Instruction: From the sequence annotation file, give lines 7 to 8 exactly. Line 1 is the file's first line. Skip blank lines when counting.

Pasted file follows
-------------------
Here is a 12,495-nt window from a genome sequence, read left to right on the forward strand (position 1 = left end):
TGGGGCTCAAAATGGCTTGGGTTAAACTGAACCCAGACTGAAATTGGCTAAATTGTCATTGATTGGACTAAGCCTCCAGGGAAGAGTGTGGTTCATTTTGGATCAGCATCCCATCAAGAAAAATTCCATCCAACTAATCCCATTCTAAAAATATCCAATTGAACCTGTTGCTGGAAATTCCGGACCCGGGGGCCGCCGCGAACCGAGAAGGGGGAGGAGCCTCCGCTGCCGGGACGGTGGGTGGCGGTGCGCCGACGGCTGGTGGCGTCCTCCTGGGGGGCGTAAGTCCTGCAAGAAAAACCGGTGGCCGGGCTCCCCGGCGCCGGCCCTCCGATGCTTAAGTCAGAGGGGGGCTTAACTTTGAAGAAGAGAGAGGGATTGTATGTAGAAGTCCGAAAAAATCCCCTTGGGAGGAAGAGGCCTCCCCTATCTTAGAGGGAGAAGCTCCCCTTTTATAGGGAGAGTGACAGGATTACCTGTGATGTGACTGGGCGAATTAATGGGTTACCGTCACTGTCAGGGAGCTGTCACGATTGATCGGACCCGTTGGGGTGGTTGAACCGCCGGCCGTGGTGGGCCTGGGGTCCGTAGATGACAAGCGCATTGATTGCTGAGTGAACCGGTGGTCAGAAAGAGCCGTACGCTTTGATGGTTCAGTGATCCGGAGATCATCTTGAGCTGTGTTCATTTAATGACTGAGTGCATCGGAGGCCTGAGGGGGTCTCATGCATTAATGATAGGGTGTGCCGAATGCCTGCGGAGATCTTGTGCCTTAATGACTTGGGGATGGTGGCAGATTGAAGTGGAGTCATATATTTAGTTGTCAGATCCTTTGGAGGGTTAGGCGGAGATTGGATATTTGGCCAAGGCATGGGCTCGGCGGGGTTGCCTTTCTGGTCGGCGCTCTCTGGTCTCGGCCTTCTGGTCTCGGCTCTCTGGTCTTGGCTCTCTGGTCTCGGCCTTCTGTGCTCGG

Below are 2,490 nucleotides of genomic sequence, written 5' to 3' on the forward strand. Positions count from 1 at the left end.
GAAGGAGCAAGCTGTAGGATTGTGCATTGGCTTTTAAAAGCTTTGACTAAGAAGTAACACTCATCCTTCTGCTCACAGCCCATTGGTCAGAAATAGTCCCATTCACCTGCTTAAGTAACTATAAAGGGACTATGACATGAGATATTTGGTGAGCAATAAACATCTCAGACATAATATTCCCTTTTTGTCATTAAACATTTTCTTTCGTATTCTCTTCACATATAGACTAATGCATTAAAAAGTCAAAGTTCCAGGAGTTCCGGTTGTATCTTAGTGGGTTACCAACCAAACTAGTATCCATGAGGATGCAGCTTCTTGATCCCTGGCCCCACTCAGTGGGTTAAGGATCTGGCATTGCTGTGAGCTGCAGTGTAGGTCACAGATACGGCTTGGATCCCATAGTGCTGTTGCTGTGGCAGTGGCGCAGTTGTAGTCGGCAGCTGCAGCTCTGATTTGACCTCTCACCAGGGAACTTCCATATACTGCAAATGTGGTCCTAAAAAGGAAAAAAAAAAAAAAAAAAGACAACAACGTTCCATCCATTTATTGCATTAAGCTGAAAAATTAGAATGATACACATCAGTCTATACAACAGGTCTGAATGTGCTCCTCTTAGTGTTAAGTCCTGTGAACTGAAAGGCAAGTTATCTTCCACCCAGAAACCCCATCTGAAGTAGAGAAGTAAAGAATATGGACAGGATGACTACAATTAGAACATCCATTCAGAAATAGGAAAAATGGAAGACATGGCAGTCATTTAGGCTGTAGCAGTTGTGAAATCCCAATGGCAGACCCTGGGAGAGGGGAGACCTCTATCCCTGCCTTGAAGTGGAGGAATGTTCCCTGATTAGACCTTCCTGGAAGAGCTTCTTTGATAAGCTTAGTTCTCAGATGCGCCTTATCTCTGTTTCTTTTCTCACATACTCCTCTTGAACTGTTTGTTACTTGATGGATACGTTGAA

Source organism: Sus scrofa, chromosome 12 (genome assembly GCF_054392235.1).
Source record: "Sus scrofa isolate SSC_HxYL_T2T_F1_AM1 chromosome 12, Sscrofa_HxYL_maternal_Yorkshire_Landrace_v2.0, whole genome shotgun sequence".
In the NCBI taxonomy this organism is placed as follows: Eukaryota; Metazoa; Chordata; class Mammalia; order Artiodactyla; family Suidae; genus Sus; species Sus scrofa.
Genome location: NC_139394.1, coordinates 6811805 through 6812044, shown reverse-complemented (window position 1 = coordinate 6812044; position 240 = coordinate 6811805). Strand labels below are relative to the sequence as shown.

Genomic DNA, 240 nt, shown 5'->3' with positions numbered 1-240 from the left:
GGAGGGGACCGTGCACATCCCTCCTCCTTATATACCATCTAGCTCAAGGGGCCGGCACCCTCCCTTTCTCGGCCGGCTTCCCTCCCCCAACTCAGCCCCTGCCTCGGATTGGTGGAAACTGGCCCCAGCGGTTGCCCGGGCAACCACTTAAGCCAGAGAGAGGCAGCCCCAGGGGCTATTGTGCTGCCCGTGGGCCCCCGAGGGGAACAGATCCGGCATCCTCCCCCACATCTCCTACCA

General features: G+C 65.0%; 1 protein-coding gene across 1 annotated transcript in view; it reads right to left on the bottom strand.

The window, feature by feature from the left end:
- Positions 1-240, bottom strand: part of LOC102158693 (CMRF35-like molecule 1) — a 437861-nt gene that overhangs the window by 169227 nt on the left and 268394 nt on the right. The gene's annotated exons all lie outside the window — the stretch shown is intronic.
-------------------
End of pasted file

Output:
In the NCBI taxonomy this organism is placed as follows: Eukaryota; Metazoa; Chordata; class Mammalia; order Artiodactyla; family Suidae; genus Sus; species Sus scrofa.
Genome location: NC_139394.1, coordinates 6811805 through 6812044, shown reverse-complemented (window position 1 = coordinate 6812044; position 240 = coordinate 6811805). Strand labels below are relative to the sequence as shown.